A quantum experience led me to a book that I'm loving a lot, Mindfulness Redesigned for the Twenty-First Century, by Amit Sood, M.D.
More precisely, it was an absurd mention of "quantum" in another book that led me to Sood's creative re-imagining of what mindfulness is all about.
There I was, semi-happily reading Loch Kelly's Effortless Mindfulness, which I wrote about in a recent blog post, when I came to a passage that caused me to give up on the book.
Self-essence is an invisible source, prior to energy. In turn, Self-energy is both wave -- flowing, boundless dynamism with relational qualities -- and particle -- active, compassionate, embodied, and full of vitality. The waves and particles are made of the invisible potential of the quantum field of Self-essence.
Those incomprehensible words violated one of my current Book Commandments: thou shalt not invoke quantum theory in an area where it has no application. Like, awareness and mindfulness.
I then headed to Amazon to reinvigorate my brain by searching for a book that took a genuinely scientific approach to mindfulness. After a bit of browsing I came across Sood's book, and ordered it.
I'm enjoying it a lot.
I intend to discuss Sood's approach to mindfulness in some detail in future posts. But for now I want to share a section where Sood describes how he came to an understanding that the ancient Asian Indian spiritual teachings he grew up with needed to be updated for the 21st century.
Sood came to the United States in 1995 from India. Here's his "About the Author" bio on Amazon:
Dr. Amit Sood is a Professor of Medicine at Mayo Clinic. He directs the Mind-Body Medicine Initiative, and is the creator of the Mayo Clinic Healthy Living Resilient Mind Program. He is the author of the books, The Mayo Clinic Guide to Stress-Free Living, The Mayo Clinic Handbook for Happiness, and Immerse: A 52-Week Course in Resilient Living.
Dr. Sood received the 2010 Distinguished Service Award, the 2010 Innovator of the Year Award, the 2013 Outstanding Physician Scientist Award and the 2016 Faculty of the Year Award from Mayo Clinic. He was honored as Robert Wood Johnson Health Care Pioneer in 2015. The Ode magazine selected Dr. Sood as one among top 20 intelligent optimists helping the world to be a better place.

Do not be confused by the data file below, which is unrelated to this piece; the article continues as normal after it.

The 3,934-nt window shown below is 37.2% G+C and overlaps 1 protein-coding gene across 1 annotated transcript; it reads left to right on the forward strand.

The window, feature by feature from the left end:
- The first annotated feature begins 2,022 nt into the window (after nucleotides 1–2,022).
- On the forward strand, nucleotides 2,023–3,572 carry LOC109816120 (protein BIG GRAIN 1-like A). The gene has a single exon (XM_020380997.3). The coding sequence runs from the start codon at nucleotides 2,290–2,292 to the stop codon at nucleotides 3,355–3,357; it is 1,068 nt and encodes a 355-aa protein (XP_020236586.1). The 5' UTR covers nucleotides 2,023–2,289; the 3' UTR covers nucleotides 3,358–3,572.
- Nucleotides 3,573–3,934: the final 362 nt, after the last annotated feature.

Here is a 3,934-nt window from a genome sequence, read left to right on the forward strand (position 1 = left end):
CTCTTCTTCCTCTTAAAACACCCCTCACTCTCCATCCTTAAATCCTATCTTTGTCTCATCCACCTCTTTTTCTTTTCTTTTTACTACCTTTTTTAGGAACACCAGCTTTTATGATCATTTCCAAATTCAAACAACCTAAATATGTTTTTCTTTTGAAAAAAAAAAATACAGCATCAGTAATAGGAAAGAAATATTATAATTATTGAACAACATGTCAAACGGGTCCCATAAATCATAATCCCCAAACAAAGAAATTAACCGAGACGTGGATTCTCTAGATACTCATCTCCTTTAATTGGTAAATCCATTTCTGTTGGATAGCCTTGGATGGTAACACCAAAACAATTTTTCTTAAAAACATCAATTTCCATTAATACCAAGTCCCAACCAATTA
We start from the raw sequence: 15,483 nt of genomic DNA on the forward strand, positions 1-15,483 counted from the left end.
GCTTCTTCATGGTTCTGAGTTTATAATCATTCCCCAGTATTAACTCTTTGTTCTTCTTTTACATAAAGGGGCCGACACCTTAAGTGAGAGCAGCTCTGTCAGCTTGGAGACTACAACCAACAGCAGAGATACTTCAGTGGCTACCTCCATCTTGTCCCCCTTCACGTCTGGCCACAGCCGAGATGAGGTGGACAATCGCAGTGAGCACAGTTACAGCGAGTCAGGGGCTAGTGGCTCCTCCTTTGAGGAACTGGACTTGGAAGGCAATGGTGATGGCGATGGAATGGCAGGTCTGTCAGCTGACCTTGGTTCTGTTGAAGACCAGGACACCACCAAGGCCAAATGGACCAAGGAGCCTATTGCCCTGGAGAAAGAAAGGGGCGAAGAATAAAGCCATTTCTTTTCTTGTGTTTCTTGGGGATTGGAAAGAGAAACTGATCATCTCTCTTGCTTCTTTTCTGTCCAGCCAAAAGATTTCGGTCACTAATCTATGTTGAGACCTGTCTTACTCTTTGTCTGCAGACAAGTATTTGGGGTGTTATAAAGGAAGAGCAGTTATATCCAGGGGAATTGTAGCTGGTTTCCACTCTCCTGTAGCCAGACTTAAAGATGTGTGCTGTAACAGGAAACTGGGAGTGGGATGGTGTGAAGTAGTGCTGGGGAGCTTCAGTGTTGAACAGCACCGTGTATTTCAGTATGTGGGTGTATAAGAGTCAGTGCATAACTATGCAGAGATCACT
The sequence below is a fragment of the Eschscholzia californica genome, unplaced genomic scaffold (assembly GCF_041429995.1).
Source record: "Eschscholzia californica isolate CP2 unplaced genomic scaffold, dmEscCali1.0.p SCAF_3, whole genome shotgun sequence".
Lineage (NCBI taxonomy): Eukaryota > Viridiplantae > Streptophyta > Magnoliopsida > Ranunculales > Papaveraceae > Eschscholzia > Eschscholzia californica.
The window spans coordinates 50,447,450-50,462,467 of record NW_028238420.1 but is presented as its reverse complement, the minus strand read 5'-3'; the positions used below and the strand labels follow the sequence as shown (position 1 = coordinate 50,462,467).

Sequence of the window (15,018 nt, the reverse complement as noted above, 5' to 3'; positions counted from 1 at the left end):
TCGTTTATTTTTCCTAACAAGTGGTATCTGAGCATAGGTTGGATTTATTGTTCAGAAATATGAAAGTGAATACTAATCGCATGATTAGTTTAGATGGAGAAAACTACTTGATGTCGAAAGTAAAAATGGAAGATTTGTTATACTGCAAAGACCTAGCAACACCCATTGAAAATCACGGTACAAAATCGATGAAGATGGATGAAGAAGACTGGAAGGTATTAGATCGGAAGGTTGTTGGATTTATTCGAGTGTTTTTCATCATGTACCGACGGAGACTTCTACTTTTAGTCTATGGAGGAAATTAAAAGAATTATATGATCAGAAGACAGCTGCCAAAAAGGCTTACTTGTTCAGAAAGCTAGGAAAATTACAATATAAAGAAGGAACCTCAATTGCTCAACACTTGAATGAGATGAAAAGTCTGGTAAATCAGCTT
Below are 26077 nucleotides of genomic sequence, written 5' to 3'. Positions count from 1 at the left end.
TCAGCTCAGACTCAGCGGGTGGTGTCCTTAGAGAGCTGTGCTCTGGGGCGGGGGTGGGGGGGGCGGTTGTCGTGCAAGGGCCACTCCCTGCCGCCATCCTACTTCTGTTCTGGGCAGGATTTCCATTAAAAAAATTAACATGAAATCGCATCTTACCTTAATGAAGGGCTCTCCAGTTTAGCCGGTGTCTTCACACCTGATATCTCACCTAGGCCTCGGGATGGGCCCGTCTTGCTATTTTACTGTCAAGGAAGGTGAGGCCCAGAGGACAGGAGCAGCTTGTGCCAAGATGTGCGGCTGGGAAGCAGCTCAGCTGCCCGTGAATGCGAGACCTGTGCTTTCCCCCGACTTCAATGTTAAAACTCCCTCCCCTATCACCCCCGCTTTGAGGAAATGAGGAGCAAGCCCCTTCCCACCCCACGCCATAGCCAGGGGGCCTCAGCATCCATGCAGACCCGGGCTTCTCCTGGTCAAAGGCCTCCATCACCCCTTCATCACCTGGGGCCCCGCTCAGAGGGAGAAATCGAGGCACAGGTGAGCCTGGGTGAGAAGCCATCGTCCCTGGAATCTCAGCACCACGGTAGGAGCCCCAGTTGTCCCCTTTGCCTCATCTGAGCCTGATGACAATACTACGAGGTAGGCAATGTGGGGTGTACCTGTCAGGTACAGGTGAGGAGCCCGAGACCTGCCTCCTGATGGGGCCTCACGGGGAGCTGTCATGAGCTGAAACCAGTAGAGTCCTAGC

In 2016, he was selected as the top impact maker in healthcare in Rochester, MN - a community of over thirty-thousand dedicated health care professionals. Personally, he loves power naps and dark chocolate, detests flossing, likes love and logic, and cares a lot about children - all the children. Dr. Sood lives with his lovely wife of twenty-five years, Richa, and their two princesses, Gauri and Sia, in the occasionally frosty, but always caring and compassionate, Rochester, MN.
Impressive guy. Here's how he came to embrace a scientific approach to mindfulness, as described in his book's "Guilty and Back" chapter.
Challenging an age-old practice was extremely difficult for me. If you understand my background, it will make sense to you.
Meditation practices and teachers are highly respected in Asian Indian families. Many teachers are revered as spiritual leaders of the society.
Their images are placed in each room. In daily prayer, people bow to the images, decorate them with flowers, and light incense sticks in front of them. People see their teachers in dreams to solve personal problems.
In families with a faith-based practice, these teachers are considered a conduit to God. Annoying or disbelieving them or their instructions would be considered worse than heresy.
I have met several teachers who indeed deserve a high pedestal, but some do not. Nevertheless, if a teacher is caught committing nefarious practices, as has happened numerous times, instead of lowering the pedestal, the unsuspecting students often reframe by saying that the teacher is testing their spiritual resolve by creating the drama.
With this cultural perspective etched within me, my guilt, conflict, and anxiety grew along with the doubts I shared in the previous chapter. I felt vulnerable.
Will these doubts bring bad luck, illness, or curse to my family? I thought. The scientist in me conflicted with myths and rituals I had learned as a child. A master at overthinking, I did what I do best with such conflicts. I stopped thinking about it and tabled the idea.